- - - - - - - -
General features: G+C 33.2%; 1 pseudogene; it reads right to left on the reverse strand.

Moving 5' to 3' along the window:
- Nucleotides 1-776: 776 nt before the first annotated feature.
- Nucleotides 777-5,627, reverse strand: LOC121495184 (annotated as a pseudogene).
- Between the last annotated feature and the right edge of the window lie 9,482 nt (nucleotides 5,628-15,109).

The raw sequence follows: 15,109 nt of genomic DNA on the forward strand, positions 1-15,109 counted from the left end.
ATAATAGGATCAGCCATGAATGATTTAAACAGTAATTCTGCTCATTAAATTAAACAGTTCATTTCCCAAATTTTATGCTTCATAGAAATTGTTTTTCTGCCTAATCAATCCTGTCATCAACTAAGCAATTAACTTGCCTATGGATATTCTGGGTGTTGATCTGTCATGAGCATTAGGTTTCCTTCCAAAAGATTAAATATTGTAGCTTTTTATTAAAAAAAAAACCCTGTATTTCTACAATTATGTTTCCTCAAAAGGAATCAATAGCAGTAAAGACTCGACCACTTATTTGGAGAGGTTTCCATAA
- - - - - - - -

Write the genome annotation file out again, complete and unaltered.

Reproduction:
General features: G+C 33.2%; 1 pseudogene; it reads right to left on the reverse strand.

Moving 5' to 3' along the window:
- Nucleotides 1-776: 776 nt before the first annotated feature.
- Nucleotides 777-5,627, reverse strand: LOC121495184 (annotated as a pseudogene).
- Between the last annotated feature and the right edge of the window lie 9,482 nt (nucleotides 5,628-15,109).

The raw sequence follows: 15,109 nt of genomic DNA on the forward strand, positions 1-15,109 counted from the left end.
ATAATAGGATCAGCCATGAATGATTTAAACAGTAATTCTGCTCATTAAATTAAACAGTTCATTTCCCAAATTTTATGCTTCATAGAAATTGTTTTTCTGCCTAATCAATCCTGTCATCAACTAAGCAATTAACTTGCCTATGGATATTCTGGGTGTTGATCTGTCATGAGCATTAGGTTTCCTTCCAAAAGATTAAATATTGTAGCTTTTTATTAAAAAAAAAACCCTGTATTTCTACAATTATGTTTCCTCAAAAGGAATCAATAGCAGTAAAGACTCGACCACTTATTTGGAGAGGTTTCCATAA